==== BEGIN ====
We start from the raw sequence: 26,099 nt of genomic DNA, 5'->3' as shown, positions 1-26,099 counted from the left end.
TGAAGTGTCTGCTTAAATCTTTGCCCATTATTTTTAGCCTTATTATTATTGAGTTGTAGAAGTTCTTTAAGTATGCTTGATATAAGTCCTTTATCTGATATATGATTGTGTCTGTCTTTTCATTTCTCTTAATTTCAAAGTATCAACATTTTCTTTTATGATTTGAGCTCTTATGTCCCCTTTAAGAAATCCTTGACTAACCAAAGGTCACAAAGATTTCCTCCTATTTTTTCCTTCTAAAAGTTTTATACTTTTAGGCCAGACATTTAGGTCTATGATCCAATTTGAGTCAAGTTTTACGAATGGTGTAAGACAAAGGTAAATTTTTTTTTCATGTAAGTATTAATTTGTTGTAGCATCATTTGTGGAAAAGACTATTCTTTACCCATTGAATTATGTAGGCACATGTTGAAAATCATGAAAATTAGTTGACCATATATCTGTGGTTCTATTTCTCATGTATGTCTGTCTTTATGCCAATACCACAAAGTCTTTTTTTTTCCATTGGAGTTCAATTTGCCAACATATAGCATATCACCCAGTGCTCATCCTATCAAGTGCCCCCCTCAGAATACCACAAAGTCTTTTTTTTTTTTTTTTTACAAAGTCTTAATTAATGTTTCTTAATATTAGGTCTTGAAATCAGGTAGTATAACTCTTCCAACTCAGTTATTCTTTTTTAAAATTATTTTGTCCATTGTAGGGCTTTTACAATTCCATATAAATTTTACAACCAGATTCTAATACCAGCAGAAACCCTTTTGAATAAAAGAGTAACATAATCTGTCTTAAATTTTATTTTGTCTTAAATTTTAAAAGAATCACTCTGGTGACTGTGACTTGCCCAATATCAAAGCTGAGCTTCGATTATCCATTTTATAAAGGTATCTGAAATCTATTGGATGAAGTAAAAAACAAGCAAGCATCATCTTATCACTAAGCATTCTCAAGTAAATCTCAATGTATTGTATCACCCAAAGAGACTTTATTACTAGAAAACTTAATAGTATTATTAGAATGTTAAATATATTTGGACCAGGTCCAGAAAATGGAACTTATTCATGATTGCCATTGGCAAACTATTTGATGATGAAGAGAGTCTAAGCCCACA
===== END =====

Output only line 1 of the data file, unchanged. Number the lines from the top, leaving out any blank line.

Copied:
We start from the raw sequence: 26,099 nt of genomic DNA, 5'->3' as shown, positions 1-26,099 counted from the left end.